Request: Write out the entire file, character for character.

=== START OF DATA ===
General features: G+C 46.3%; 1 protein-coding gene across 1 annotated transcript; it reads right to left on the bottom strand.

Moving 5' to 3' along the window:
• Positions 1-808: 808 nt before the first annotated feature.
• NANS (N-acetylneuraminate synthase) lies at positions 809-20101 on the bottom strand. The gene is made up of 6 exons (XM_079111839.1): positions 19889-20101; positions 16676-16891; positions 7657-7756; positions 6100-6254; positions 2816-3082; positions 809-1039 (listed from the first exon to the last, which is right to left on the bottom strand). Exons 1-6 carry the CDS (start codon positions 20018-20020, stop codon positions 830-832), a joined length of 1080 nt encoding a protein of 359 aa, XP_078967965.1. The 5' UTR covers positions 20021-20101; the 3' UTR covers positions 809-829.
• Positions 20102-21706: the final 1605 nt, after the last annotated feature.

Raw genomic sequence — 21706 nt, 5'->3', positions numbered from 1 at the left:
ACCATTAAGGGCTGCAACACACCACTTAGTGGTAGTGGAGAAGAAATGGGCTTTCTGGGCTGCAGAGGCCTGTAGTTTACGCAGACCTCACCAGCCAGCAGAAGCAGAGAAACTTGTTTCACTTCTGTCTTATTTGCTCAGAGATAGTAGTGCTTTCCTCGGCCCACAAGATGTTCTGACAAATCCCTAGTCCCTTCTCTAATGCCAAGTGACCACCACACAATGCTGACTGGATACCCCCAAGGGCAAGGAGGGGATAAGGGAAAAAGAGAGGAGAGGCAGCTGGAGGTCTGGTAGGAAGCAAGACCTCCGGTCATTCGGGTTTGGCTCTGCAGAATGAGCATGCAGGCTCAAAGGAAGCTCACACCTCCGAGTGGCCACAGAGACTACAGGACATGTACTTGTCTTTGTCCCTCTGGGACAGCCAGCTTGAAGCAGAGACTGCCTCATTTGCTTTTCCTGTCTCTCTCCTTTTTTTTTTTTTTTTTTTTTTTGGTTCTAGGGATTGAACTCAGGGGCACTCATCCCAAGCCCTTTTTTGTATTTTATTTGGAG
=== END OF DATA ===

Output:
General features: G+C 46.3%; 1 protein-coding gene across 1 annotated transcript; it reads right to left on the bottom strand.

Moving 5' to 3' along the window:
• Positions 1-808: 808 nt before the first annotated feature.
• NANS (N-acetylneuraminate synthase) lies at positions 809-20101 on the bottom strand. The gene is made up of 6 exons (XM_079111839.1): positions 19889-20101; positions 16676-16891; positions 7657-7756; positions 6100-6254; positions 2816-3082; positions 809-1039 (listed from the first exon to the last, which is right to left on the bottom strand). Exons 1-6 carry the CDS (start codon positions 20018-20020, stop codon positions 830-832), a joined length of 1080 nt encoding a protein of 359 aa, XP_078967965.1. The 5' UTR covers positions 20021-20101; the 3' UTR covers positions 809-829.
• Positions 20102-21706: the final 1605 nt, after the last annotated feature.

Raw genomic sequence — 21706 nt, 5'->3', positions numbered from 1 at the left:
ACCATTAAGGGCTGCAACACACCACTTAGTGGTAGTGGAGAAGAAATGGGCTTTCTGGGCTGCAGAGGCCTGTAGTTTACGCAGACCTCACCAGCCAGCAGAAGCAGAGAAACTTGTTTCACTTCTGTCTTATTTGCTCAGAGATAGTAGTGCTTTCCTCGGCCCACAAGATGTTCTGACAAATCCCTAGTCCCTTCTCTAATGCCAAGTGACCACCACACAATGCTGACTGGATACCCCCAAGGGCAAGGAGGGGATAAGGGAAAAAGAGAGGAGAGGCAGCTGGAGGTCTGGTAGGAAGCAAGACCTCCGGTCATTCGGGTTTGGCTCTGCAGAATGAGCATGCAGGCTCAAAGGAAGCTCACACCTCCGAGTGGCCACAGAGACTACAGGACATGTACTTGTCTTTGTCCCTCTGGGACAGCCAGCTTGAAGCAGAGACTGCCTCATTTGCTTTTCCTGTCTCTCTCCTTTTTTTTTTTTTTTTTTTTTTTGGTTCTAGGGATTGAACTCAGGGGCACTCATCCCAAGCCCTTTTTTGTATTTTATTTGGAG